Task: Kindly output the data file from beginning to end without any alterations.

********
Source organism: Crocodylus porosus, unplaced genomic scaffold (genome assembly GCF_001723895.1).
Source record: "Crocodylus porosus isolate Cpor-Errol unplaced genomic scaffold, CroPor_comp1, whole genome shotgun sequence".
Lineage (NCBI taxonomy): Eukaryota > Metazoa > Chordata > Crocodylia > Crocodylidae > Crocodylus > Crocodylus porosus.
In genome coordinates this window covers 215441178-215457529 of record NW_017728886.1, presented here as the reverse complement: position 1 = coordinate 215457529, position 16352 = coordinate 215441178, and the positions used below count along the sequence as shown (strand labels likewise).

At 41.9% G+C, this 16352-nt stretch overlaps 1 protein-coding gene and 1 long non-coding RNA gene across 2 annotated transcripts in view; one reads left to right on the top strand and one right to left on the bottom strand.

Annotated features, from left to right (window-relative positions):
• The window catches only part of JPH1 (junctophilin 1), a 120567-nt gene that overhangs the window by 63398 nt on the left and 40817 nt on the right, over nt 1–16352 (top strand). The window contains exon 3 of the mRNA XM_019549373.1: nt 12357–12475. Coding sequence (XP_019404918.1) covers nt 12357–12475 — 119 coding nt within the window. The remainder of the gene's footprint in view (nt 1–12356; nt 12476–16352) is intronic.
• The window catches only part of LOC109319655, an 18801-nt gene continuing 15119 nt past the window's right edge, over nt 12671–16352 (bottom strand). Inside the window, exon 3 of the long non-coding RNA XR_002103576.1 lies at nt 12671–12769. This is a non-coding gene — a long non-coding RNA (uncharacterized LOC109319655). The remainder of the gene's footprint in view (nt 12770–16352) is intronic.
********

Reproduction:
Source organism: Crocodylus porosus, unplaced genomic scaffold (genome assembly GCF_001723895.1).
Source record: "Crocodylus porosus isolate Cpor-Errol unplaced genomic scaffold, CroPor_comp1, whole genome shotgun sequence".
Lineage (NCBI taxonomy): Eukaryota > Metazoa > Chordata > Crocodylia > Crocodylidae > Crocodylus > Crocodylus porosus.
In genome coordinates this window covers 215441178-215457529 of record NW_017728886.1, presented here as the reverse complement: position 1 = coordinate 215457529, position 16352 = coordinate 215441178, and the positions used below count along the sequence as shown (strand labels likewise).

At 41.9% G+C, this 16352-nt stretch overlaps 1 protein-coding gene and 1 long non-coding RNA gene across 2 annotated transcripts in view; one reads left to right on the top strand and one right to left on the bottom strand.

Annotated features, from left to right (window-relative positions):
• The window catches only part of JPH1 (junctophilin 1), a 120567-nt gene that overhangs the window by 63398 nt on the left and 40817 nt on the right, over nt 1–16352 (top strand). The window contains exon 3 of the mRNA XM_019549373.1: nt 12357–12475. Coding sequence (XP_019404918.1) covers nt 12357–12475 — 119 coding nt within the window. The remainder of the gene's footprint in view (nt 1–12356; nt 12476–16352) is intronic.
• The window catches only part of LOC109319655, an 18801-nt gene continuing 15119 nt past the window's right edge, over nt 12671–16352 (bottom strand). Inside the window, exon 3 of the long non-coding RNA XR_002103576.1 lies at nt 12671–12769. This is a non-coding gene — a long non-coding RNA (uncharacterized LOC109319655). The remainder of the gene's footprint in view (nt 12770–16352) is intronic.